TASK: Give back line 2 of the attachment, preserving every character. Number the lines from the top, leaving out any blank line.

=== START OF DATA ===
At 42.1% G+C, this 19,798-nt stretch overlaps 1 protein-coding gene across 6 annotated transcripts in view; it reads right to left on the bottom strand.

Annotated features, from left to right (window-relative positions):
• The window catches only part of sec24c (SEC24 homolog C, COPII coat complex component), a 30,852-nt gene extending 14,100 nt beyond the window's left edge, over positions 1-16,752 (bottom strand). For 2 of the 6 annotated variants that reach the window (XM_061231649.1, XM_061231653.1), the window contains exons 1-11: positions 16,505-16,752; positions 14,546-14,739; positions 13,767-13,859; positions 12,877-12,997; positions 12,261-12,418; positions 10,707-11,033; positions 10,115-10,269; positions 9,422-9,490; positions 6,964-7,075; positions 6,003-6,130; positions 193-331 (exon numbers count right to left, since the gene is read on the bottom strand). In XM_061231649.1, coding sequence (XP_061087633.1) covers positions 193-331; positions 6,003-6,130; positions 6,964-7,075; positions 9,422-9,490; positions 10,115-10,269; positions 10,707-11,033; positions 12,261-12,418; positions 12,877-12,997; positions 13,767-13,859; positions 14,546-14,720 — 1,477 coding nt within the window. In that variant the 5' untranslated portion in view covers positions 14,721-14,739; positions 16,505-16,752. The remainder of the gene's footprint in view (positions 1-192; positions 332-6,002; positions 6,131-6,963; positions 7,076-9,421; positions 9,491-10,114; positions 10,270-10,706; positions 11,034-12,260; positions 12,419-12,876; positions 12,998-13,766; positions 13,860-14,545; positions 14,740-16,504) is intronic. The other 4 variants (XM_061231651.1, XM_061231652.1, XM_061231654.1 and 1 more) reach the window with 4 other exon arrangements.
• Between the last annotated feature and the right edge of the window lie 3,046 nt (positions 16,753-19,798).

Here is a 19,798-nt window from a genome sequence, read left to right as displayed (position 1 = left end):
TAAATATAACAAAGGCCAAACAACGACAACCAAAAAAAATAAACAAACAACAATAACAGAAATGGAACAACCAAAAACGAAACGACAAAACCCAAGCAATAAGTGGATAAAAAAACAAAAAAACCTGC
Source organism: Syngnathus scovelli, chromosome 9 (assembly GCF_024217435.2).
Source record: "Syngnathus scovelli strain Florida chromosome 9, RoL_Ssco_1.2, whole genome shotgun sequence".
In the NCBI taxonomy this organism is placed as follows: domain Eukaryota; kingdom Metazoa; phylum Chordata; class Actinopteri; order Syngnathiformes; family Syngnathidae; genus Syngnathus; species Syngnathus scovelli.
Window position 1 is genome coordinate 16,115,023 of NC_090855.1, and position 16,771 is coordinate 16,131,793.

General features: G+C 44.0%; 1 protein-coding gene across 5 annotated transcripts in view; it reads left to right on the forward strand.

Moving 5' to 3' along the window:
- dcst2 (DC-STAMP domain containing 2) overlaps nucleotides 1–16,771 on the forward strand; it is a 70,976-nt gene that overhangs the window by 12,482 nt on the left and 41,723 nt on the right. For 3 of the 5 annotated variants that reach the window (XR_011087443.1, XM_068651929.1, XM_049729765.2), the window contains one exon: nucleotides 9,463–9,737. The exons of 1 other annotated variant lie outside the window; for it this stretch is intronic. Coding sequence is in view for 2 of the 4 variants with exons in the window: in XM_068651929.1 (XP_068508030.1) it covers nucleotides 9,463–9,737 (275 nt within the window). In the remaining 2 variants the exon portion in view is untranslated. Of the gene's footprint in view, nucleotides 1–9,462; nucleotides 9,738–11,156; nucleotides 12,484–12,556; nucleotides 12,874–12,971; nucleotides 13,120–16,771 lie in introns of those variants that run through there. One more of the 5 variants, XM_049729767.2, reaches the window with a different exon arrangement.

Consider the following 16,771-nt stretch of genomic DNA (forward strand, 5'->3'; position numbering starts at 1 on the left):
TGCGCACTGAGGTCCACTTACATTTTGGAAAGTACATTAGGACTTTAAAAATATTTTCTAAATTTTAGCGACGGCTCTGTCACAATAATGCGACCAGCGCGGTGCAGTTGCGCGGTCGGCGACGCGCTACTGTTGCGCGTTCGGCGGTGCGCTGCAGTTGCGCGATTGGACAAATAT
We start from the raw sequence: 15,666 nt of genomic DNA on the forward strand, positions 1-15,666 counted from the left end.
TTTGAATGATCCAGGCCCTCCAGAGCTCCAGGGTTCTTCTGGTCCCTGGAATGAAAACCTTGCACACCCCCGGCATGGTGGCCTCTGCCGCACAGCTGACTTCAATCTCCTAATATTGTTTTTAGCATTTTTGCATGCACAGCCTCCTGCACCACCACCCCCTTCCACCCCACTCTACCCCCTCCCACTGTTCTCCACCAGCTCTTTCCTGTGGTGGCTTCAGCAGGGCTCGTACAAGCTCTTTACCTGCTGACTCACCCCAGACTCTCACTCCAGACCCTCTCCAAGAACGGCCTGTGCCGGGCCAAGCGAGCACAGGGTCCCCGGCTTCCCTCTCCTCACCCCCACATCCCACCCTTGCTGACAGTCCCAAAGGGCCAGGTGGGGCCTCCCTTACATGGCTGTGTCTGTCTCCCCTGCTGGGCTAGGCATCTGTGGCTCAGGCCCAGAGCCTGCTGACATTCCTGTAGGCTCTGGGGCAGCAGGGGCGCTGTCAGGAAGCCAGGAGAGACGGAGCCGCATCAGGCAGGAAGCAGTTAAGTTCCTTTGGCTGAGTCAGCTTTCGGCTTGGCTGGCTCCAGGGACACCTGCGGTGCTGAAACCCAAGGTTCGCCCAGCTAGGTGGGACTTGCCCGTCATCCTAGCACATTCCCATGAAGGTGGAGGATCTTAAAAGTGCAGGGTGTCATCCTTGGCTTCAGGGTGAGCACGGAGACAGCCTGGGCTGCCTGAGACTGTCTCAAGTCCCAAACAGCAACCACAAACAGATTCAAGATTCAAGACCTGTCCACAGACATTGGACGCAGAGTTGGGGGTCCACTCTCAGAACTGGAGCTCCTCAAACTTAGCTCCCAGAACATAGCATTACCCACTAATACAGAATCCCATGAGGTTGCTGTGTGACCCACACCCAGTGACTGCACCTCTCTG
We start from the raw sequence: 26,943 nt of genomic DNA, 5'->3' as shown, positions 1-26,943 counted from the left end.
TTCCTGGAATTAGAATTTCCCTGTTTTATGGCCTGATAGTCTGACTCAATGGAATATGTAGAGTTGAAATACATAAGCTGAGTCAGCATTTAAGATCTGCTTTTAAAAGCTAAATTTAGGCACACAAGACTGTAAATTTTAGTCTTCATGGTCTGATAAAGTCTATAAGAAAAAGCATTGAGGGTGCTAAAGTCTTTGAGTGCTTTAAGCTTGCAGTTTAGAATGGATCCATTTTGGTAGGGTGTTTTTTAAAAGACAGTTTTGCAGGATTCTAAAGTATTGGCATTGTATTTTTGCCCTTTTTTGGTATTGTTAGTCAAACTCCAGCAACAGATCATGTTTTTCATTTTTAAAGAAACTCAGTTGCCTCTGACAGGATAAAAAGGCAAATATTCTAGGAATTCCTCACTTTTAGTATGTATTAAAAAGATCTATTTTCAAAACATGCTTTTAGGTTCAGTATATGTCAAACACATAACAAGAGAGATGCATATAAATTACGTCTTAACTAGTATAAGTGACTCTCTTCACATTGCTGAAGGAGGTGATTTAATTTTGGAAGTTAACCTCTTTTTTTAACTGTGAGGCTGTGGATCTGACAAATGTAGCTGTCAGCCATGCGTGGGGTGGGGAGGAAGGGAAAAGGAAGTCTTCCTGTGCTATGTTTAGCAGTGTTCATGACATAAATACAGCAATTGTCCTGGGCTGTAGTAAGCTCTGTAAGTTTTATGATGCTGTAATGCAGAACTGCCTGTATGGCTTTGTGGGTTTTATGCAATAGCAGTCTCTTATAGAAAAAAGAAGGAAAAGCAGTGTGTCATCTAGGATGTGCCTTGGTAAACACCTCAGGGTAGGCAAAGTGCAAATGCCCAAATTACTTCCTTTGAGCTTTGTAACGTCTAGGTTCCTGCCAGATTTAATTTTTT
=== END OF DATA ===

Annotated features, from left to right (window-relative positions):